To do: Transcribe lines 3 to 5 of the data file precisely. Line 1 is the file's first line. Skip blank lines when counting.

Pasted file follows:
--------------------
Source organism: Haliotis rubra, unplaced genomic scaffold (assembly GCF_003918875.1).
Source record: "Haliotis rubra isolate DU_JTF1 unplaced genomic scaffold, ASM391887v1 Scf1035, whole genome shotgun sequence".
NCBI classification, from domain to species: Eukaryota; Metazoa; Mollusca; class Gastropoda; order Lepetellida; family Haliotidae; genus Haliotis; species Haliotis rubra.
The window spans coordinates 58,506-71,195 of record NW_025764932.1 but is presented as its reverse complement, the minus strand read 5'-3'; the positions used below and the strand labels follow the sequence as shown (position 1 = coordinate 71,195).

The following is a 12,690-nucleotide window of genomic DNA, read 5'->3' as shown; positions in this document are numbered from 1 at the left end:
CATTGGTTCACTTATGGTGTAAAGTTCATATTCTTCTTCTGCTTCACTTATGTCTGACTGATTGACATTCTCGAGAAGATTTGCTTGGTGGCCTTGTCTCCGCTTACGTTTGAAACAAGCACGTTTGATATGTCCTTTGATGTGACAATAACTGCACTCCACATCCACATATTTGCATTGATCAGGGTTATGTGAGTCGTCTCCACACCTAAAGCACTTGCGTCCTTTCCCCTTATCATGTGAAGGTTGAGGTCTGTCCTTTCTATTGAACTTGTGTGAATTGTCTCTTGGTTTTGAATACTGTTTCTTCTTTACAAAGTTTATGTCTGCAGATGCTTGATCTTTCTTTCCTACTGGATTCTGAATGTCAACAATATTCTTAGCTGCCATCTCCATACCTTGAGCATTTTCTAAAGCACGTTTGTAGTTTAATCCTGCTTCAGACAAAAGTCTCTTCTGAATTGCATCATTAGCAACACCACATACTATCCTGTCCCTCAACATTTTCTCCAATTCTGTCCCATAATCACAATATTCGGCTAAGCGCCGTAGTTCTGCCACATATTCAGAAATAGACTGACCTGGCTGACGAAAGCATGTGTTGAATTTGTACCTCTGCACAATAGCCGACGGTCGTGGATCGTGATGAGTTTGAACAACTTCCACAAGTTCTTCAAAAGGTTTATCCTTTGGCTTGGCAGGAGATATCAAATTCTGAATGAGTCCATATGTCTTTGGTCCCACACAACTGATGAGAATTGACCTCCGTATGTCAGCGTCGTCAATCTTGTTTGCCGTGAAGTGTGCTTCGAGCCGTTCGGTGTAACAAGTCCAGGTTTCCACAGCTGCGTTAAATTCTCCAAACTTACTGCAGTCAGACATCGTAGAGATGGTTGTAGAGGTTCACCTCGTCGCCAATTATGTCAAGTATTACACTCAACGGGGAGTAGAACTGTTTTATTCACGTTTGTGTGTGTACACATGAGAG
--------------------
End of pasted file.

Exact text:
NCBI classification, from domain to species: Eukaryota; Metazoa; Mollusca; class Gastropoda; order Lepetellida; family Haliotidae; genus Haliotis; species Haliotis rubra.
The window spans coordinates 58,506-71,195 of record NW_025764932.1 but is presented as its reverse complement, the minus strand read 5'-3'; the positions used below and the strand labels follow the sequence as shown (position 1 = coordinate 71,195).

The following is a 12,690-nucleotide window of genomic DNA, read 5'->3' as shown; positions in this document are numbered from 1 at the left end: